Increased number and function of FoxP3 regulatory T cells during experimental arthritis




CD4+CD25+FoxP3+ regulatory T (Treg) cells are critical regulators of autoimmunity. Yet the number of Treg cells is paradoxically increased in rheumatoid arthritis (RA) patients, and Treg cells show variable activity in human studies. The objective of this study was to characterize the expansion and function of Treg cells during the initiation and progression of experimental arthritis.


To unequivocally identify Treg cells, we crossed FoxP3gfp mice with K/BxN mice to generate arthritic mice in which Treg cells express green fluorescence protein. We examined the expansion and function of Treg cells and effector T (Teff) cells during different stages of arthritis, using flow cytometry and cell proliferation analyses.


In K/BxN mice, thymic selection of KRN T cells resulted in an enrichment of forkhead box P3 (FoxP3)–positive Treg cells. Treg cell numbers increased during arthritis, with significant increases in spleens and draining lymph nodes, indicating selective tropism to sites of disease. In contrast to the in vitro unresponsiveness of Treg cells when cultured alone, substantial proportions of Treg cells proliferated in both nonarthritic and arthritic mice. However, they also underwent greater apoptosis, thereby maintaining equilibrium with Teff cells. Similarly, enhanced Treg cell–suppressive activity during arthritis was offset by greater resistance by their Teff cell counterparts and antigen-presenting cells.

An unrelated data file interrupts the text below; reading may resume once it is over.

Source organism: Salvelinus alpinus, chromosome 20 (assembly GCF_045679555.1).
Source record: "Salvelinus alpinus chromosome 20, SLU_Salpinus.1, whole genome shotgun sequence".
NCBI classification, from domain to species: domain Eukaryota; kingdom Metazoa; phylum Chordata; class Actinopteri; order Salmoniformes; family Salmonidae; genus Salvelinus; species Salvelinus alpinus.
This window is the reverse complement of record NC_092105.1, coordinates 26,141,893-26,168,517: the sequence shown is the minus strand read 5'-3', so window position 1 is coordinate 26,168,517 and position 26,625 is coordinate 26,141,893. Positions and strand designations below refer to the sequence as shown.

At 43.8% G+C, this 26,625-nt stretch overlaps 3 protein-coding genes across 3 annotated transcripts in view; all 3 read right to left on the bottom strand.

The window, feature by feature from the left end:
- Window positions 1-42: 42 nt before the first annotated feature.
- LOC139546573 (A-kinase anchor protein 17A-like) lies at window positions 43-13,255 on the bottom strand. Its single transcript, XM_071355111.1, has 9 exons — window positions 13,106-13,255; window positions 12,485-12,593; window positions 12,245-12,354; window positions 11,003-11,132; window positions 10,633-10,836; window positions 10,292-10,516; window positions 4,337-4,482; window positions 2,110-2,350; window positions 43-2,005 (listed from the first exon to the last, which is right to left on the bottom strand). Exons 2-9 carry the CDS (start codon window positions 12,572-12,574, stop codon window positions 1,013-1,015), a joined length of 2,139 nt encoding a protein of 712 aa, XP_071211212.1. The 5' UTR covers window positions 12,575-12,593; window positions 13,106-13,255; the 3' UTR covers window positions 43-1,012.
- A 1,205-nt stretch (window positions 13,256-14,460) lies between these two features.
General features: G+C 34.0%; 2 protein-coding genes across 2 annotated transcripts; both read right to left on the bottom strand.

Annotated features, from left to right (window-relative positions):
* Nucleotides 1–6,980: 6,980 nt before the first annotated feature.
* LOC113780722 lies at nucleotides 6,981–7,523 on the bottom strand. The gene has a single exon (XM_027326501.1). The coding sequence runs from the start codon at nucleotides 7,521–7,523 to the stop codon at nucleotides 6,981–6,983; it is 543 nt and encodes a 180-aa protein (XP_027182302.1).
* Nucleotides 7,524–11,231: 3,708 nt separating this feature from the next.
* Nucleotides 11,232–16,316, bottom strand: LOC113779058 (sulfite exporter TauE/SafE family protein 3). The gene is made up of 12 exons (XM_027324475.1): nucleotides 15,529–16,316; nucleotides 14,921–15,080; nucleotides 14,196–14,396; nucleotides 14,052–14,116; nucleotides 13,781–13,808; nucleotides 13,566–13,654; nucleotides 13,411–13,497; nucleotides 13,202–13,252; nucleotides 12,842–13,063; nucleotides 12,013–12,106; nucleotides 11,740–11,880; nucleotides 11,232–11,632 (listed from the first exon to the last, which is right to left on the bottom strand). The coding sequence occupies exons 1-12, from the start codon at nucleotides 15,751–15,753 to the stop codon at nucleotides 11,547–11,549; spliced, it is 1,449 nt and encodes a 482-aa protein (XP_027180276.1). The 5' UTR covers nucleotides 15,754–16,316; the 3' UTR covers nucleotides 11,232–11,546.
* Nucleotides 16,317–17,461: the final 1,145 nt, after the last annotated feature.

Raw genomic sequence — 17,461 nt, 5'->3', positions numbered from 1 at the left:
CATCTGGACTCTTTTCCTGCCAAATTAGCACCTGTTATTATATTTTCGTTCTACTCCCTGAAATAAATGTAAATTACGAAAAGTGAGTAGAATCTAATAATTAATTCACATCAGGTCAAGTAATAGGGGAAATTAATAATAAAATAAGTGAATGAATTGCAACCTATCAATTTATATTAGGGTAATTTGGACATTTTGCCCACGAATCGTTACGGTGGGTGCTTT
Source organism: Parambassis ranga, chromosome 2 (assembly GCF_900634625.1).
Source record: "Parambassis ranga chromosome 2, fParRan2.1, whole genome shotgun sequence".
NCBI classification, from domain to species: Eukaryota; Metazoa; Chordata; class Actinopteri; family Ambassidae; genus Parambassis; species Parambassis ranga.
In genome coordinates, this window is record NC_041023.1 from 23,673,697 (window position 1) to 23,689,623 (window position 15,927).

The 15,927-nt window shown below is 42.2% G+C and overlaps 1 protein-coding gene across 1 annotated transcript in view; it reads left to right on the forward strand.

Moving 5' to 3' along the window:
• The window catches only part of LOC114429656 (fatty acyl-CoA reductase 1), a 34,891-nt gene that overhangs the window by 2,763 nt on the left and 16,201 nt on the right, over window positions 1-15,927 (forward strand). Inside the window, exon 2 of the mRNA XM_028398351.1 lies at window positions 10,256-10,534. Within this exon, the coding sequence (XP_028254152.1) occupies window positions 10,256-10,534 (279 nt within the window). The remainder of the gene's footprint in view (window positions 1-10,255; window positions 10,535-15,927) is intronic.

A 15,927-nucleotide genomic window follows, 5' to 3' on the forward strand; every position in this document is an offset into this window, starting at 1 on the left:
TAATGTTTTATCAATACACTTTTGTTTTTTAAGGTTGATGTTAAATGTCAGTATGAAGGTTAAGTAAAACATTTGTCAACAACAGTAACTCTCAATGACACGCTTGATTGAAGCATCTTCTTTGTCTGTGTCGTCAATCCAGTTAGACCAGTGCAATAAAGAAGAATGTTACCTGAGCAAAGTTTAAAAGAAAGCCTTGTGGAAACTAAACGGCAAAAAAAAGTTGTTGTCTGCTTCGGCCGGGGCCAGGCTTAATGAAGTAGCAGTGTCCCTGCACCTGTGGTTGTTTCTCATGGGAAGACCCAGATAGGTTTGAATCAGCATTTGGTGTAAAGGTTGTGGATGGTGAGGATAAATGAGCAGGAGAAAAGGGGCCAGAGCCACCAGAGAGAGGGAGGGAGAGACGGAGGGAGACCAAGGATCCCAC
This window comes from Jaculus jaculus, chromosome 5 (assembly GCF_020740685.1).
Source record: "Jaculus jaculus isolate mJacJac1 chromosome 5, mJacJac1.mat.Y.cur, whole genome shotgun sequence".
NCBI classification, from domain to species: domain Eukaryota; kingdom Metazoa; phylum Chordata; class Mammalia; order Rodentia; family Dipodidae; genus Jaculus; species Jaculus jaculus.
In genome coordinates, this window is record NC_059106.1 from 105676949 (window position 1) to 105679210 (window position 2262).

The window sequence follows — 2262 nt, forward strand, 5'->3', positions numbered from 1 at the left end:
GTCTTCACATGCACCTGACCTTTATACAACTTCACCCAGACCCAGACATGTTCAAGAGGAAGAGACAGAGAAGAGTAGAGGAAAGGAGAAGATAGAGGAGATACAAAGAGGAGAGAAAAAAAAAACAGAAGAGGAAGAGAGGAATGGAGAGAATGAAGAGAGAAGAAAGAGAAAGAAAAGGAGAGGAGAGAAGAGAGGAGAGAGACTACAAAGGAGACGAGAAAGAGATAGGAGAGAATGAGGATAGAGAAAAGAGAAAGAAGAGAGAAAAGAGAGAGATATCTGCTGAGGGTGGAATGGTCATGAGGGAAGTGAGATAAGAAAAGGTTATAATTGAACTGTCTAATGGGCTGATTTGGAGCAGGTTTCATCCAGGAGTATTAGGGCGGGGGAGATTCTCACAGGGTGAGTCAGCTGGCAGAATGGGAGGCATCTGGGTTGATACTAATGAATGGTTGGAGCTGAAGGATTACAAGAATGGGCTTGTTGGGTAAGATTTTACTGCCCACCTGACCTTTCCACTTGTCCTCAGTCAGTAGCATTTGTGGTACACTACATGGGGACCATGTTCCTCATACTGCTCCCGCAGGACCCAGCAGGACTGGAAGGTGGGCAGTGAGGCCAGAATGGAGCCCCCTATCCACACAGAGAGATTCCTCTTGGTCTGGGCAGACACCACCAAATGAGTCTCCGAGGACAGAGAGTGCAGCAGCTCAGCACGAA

In this well-established model of RA, the interplay of Teff cells and Treg cells in K/BxN mice recapitulated many features of the human disease. We demonstrated an ordered expansion of Treg cells during arthritis and dynamic changes in Treg cell and Teff cell functions. By elucidating factors that govern Treg cell and Teff cell development in K/BxNgfp mice, we will gain insight into the pathophysiology of and develop novel therapeutics for human RA.